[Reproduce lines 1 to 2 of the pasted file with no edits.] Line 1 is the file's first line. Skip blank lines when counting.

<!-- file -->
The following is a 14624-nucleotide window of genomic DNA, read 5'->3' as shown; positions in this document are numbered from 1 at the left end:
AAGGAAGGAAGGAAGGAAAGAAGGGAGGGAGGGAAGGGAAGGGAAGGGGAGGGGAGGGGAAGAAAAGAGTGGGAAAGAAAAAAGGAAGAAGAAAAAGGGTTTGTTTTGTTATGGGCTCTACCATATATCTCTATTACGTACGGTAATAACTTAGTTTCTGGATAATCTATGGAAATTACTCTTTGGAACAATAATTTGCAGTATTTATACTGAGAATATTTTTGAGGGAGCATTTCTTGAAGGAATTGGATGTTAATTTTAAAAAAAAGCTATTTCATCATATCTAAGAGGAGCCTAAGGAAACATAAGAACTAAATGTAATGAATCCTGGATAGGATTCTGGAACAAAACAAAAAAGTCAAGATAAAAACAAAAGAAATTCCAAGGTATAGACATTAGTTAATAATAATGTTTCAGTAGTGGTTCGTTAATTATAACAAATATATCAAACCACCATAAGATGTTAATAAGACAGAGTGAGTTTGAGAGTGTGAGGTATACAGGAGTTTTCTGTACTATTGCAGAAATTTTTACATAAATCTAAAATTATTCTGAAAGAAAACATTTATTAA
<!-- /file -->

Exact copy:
The following is a 14624-nucleotide window of genomic DNA, read 5'->3' as shown; positions in this document are numbered from 1 at the left end:
AAGGAAGGAAGGAAGGAAAGAAGGGAGGGAGGGAAGGGAAGGGAAGGGGAGGGGAGGGGAAGAAAAGAGTGGGAAAGAAAAAAGGAAGAAGAAAAAGGGTTTGTTTTGTTATGGGCTCTACCATATATCTCTATTACGTACGGTAATAACTTAGTTTCTGGATAATCTATGGAAATTACTCTTTGGAACAATAATTTGCAGTATTTATACTGAGAATATTTTTGAGGGAGCATTTCTTGAAGGAATTGGATGTTAATTTTAAAAAAAAGCTATTTCATCATATCTAAGAGGAGCCTAAGGAAACATAAGAACTAAATGTAATGAATCCTGGATAGGATTCTGGAACAAAACAAAAAAGTCAAGATAAAAACAAAAGAAATTCCAAGGTATAGACATTAGTTAATAATAATGTTTCAGTAGTGGTTCGTTAATTATAACAAATATATCAAACCACCATAAGATGTTAATAAGACAGAGTGAGTTTGAGAGTGTGAGGTATACAGGAGTTTTCTGTACTATTGCAGAAATTTTTACATAAATCTAAAATTATTCTGAAAGAAAACATTTATTAA